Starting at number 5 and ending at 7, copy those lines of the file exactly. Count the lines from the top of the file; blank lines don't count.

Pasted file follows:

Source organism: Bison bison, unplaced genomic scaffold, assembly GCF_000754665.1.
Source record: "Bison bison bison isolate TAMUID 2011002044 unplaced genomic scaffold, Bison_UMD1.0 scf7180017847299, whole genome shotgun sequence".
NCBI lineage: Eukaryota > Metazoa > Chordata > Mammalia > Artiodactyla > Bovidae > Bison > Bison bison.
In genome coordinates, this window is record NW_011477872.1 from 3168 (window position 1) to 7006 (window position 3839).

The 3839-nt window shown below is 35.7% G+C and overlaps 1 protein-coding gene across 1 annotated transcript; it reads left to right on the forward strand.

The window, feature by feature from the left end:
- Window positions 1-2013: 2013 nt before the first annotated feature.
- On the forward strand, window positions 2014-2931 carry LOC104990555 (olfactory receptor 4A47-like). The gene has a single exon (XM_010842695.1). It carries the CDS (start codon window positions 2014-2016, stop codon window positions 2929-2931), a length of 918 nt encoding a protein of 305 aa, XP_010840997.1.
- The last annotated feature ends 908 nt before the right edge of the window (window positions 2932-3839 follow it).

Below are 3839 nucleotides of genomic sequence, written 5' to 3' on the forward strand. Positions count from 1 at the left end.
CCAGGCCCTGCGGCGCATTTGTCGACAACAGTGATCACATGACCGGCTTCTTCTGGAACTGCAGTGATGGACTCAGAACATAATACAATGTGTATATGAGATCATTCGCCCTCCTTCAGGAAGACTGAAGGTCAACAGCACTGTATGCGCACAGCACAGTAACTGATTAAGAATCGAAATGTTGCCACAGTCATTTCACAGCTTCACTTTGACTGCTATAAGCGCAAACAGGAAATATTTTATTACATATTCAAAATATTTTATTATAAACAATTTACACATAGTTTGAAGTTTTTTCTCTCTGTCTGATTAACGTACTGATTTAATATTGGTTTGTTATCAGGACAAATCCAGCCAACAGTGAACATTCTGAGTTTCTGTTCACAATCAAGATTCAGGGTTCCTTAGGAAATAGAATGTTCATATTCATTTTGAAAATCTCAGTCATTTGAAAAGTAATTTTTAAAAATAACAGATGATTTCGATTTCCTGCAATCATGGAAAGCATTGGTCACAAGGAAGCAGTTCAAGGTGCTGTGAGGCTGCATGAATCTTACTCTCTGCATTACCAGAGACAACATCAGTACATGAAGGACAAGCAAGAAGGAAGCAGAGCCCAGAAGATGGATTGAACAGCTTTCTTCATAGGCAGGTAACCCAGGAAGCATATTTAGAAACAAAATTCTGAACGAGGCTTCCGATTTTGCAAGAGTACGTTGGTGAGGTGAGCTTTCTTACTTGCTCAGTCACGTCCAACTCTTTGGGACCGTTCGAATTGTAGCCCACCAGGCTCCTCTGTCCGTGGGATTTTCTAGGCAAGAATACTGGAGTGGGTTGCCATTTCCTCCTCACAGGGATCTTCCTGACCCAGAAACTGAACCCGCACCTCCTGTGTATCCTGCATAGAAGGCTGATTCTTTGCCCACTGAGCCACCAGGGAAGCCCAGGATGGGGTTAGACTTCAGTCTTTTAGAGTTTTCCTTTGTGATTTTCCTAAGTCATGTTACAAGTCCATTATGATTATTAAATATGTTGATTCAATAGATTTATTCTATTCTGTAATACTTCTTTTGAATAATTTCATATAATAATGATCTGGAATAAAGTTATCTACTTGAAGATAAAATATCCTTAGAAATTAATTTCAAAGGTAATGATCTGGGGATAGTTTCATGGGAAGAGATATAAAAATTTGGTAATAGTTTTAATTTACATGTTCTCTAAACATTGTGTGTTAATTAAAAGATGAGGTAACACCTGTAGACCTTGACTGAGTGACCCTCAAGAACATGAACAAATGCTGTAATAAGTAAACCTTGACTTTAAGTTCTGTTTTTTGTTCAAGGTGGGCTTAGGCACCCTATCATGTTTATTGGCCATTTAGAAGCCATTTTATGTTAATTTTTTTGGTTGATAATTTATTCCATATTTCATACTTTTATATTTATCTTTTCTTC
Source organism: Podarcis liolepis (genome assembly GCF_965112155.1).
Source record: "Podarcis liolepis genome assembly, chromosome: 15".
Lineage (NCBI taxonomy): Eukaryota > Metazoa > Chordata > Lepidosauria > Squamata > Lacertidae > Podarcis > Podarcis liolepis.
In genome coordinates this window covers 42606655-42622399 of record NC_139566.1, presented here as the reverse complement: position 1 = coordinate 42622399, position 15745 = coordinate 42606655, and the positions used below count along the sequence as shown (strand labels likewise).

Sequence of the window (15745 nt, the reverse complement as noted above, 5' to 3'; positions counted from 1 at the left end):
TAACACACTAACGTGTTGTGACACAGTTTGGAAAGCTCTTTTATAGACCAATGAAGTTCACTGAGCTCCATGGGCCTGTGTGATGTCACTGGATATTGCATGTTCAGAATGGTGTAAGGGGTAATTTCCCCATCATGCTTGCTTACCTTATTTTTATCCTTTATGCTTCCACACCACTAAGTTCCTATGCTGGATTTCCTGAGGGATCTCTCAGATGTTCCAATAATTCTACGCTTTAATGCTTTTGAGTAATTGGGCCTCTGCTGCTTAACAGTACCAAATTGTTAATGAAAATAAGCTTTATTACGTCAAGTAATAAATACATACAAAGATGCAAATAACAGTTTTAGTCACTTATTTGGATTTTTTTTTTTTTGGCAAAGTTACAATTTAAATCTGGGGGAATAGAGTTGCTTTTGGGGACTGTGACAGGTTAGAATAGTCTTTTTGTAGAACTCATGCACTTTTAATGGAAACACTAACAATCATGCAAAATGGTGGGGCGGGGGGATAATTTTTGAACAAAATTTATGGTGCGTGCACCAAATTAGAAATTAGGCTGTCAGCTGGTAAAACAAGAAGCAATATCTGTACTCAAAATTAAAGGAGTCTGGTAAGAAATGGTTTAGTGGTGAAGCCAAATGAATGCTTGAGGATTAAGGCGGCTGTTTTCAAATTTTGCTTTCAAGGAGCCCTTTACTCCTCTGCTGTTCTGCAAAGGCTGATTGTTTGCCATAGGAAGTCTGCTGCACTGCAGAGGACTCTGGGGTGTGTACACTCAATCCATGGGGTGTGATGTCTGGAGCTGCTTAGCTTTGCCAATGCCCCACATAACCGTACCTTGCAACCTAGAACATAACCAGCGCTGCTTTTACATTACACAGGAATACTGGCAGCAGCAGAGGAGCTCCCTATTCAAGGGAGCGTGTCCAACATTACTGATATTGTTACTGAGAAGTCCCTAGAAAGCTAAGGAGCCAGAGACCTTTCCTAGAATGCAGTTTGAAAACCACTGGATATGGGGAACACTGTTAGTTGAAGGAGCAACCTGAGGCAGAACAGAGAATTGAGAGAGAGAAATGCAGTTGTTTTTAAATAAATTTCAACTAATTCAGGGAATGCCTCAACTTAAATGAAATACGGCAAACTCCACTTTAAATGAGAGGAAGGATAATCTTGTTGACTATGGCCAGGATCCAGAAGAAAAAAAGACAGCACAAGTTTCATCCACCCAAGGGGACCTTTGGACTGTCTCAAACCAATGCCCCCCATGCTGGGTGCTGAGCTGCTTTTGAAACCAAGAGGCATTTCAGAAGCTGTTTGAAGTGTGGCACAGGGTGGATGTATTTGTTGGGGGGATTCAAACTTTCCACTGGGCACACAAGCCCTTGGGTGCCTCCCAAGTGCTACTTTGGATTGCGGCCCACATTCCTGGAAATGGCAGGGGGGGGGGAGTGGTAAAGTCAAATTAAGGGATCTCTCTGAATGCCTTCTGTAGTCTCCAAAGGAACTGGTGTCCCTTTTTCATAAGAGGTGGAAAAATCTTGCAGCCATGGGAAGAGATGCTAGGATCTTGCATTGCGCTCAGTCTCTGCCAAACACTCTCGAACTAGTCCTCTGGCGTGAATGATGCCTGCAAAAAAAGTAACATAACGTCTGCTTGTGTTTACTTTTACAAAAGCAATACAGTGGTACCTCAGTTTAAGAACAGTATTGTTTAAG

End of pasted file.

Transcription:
The 3839-nt window shown below is 35.7% G+C and overlaps 1 protein-coding gene across 1 annotated transcript; it reads left to right on the forward strand.

The window, feature by feature from the left end:
- Window positions 1-2013: 2013 nt before the first annotated feature.